You are a lawyer not specialised in arbitration

Find the best strategy

If you are a lawyer who does not specialize in arbitration, you may consider using an arbitration specialist to ensure that your client gets the best service.

Many lawyers with little or no arbitration experience take the risk of running arbitral proceedings without specialist advice, with more or less success, and often to their client’s detriment.

The chances of success of a case vary depending on who will be hearing it. Therefore, it is crucial to obtain the views of an arbitration lawyer to assess the chances of a case before an arbitral tribunal, as this assessment may not necessarily be the same as if the case were heard by a State court. Issues such as the constitution of the arbitral tribunal, rules on the taking of evidence, the time and costs of the proceedings, inter alia, may all have an influence on your assessment of the robustness of the claim or of settlement opportunities.
Involving an arbitration lawyer early on will enable you to strengthen your opinion on the case, to avoid missing out on certain opportunities which are specific to arbitral procedure, and to give your client the best advice.

Few examples of the procedural steps

Here a few examples of the procedural steps on which I am happy to help behind the scenes or as a co-counsel of record  :


Preparing a request for arbitration is very different from a writ of summons before national courts and many strategic options must be considered at this early stage. Notably, the early identification of all the relevant parties to the proceedings is crucial, as one may not join a new party, or join itself, to ongoing arbitral proceedings, as it can be done in French or other court proceedings. No new party may be joined to the proceedings after the constitution of the arbitral tribunal, except with all parties and the arbitral tribunal’s consent.
Whether you are looking for in depth strategic advice or a simple review of your draft communications and procedural documents, I can help you set the process on the right path, and help you anticipate the various strategic decisions and opportunities to be considered/created. These include, in particular, how to achieve the constitution of an arbitral tribunal well-suited for the matter, and most likely to understand and side with your client’s position.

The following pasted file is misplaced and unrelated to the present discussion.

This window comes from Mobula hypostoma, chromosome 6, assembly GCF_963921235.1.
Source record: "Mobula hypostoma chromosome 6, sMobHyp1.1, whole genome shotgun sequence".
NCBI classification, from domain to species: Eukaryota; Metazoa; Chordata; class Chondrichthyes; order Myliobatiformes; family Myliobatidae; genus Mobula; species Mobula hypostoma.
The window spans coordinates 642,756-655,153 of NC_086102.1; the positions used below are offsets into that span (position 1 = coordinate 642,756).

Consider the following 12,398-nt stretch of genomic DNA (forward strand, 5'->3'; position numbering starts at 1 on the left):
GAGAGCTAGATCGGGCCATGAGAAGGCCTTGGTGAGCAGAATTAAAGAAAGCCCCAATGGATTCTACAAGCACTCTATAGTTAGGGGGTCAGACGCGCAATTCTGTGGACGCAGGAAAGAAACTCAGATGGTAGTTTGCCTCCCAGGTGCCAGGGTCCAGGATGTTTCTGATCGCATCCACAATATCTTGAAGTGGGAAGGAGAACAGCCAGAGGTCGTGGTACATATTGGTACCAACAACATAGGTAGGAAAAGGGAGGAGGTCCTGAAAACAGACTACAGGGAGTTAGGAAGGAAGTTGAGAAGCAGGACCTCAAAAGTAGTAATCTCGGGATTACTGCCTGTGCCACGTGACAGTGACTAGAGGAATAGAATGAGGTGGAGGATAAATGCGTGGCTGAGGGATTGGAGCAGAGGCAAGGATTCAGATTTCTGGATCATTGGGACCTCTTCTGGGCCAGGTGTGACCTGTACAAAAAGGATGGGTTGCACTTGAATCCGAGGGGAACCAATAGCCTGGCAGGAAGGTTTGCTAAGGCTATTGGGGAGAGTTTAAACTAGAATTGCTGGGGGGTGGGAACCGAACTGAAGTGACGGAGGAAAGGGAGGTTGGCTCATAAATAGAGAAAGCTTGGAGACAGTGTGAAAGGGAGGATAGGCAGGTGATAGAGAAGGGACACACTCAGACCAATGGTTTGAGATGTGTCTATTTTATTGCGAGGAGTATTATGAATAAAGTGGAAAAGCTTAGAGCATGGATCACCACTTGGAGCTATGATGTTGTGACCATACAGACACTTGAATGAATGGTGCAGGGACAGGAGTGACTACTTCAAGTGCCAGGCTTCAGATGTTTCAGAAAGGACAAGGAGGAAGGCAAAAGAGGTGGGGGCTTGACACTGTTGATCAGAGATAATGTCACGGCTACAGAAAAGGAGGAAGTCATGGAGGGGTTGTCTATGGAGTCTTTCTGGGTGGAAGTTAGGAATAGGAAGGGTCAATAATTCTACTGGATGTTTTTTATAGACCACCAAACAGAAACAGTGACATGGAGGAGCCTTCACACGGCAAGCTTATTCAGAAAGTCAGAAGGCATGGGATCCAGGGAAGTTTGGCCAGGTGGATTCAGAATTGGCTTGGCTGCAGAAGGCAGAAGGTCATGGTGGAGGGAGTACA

It is well-know that arbitration is only as good as the arbitrators. A good arbitral tribunal, well suited to the dispute, is the only guarantee of a smooth and efficient arbitration, resulting in a well-reasoned, enforceable arbitral award. In order to obtain the constitution of an arbitral tribunal well-suited for the dispute, it is necessary to have good knowledge of the pool of arbitrators, and the workings of any arbitral institution involved in the process. Having served of secretary to numerous arbitral tribunals and worked at an arbitral institution, I have had the privileged of seeing up close the performance of a very large number of arbitrators in hearings, deliberations and award-drafting. This enables me to provide the best advice in respect of the constitution of arbitral tribunals (who to appoint as co-arbitrator, how to influence the appointment of a certain profile as chair, etc.). I can also advise on how to maximise the chances of obtaining a suitable appointment from an arbitral institution (or any third party in charge of making the appointment).


Terms of reference are a contract between the parties to the proceedings and the arbitrator(s), which many arbitration rules require to be established at the outset of the arbitration. Terms of reference summarise the parameters of the case, the arbitrators’ mandate, and are signed by the parties and the arbitrator(s). In practice, even if the applicable rules of arbitration do not require their establishment, most arbitral tribunals will invite the parties to enter into an equivalent document. It is important to understand the long term implications of the terms proposed by the arbitrators to avoid an inadvertent waiver of certain rights or limitation of procedural options, or conversely, opening the flood gates to procedural complications. Terms of reference are also an opportunity to gain certain rights, and anticipate issues which may arise later in the arbitration, etc. Finally, certain terms are “market practice”, and some are not. Only an experienced practitioner is able to advise on whether or not the terms under discussion are appropriate for the case. I have extensive experience in drafting and negotiating terms of reference with opposing counsel and arbitrators and can provide one-off assistance in that respect.

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